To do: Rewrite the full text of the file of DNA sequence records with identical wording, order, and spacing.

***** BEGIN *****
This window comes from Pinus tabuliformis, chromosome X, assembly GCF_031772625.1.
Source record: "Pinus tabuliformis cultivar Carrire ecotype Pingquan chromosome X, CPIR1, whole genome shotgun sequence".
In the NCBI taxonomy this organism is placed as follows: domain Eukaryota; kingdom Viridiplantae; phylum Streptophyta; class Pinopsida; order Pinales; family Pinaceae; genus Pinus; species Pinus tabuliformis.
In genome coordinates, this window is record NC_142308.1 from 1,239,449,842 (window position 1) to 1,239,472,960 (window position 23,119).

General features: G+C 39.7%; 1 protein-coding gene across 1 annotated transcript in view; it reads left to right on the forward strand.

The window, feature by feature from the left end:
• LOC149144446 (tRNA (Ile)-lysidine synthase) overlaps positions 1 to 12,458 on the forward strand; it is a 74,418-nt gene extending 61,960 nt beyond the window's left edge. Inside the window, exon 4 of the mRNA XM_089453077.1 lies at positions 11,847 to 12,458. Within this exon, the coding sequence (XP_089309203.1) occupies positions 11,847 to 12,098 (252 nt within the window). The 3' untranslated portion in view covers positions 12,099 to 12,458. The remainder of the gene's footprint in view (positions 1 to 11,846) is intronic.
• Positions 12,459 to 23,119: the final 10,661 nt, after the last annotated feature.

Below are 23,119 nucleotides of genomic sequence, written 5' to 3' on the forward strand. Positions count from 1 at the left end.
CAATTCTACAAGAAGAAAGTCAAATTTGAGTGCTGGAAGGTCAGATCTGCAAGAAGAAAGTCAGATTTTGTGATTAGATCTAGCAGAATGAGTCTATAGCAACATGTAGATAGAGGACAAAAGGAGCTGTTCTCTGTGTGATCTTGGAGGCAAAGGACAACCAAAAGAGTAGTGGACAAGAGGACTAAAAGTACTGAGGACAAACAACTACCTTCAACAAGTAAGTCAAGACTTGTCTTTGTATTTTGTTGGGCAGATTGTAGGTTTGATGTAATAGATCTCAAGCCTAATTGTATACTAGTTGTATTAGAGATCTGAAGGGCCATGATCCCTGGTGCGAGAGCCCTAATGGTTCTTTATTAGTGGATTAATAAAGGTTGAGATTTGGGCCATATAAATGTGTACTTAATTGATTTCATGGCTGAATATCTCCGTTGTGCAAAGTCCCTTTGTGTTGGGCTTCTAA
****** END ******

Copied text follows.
This window comes from Pinus tabuliformis, chromosome X, assembly GCF_031772625.1.
Source record: "Pinus tabuliformis cultivar Carrire ecotype Pingquan chromosome X, CPIR1, whole genome shotgun sequence".
In the NCBI taxonomy this organism is placed as follows: domain Eukaryota; kingdom Viridiplantae; phylum Streptophyta; class Pinopsida; order Pinales; family Pinaceae; genus Pinus; species Pinus tabuliformis.
In genome coordinates, this window is record NC_142308.1 from 1,239,449,842 (window position 1) to 1,239,472,960 (window position 23,119).

General features: G+C 39.7%; 1 protein-coding gene across 1 annotated transcript in view; it reads left to right on the forward strand.

The window, feature by feature from the left end:
• LOC149144446 (tRNA (Ile)-lysidine synthase) overlaps positions 1 to 12,458 on the forward strand; it is a 74,418-nt gene extending 61,960 nt beyond the window's left edge. Inside the window, exon 4 of the mRNA XM_089453077.1 lies at positions 11,847 to 12,458. Within this exon, the coding sequence (XP_089309203.1) occupies positions 11,847 to 12,098 (252 nt within the window). The 3' untranslated portion in view covers positions 12,099 to 12,458. The remainder of the gene's footprint in view (positions 1 to 11,846) is intronic.
• Positions 12,459 to 23,119: the final 10,661 nt, after the last annotated feature.

Below are 23,119 nucleotides of genomic sequence, written 5' to 3' on the forward strand. Positions count from 1 at the left end.
CAATTCTACAAGAAGAAAGTCAAATTTGAGTGCTGGAAGGTCAGATCTGCAAGAAGAAAGTCAGATTTTGTGATTAGATCTAGCAGAATGAGTCTATAGCAACATGTAGATAGAGGACAAAAGGAGCTGTTCTCTGTGTGATCTTGGAGGCAAAGGACAACCAAAAGAGTAGTGGACAAGAGGACTAAAAGTACTGAGGACAAACAACTACCTTCAACAAGTAAGTCAAGACTTGTCTTTGTATTTTGTTGGGCAGATTGTAGGTTTGATGTAATAGATCTCAAGCCTAATTGTATACTAGTTGTATTAGAGATCTGAAGGGCCATGATCCCTGGTGCGAGAGCCCTAATGGTTCTTTATTAGTGGATTAATAAAGGTTGAGATTTGGGCCATATAAATGTGTACTTAATTGATTTCATGGCTGAATATCTCCGTTGTGCAAAGTCCCTTTGTGTTGGGCTTCTAA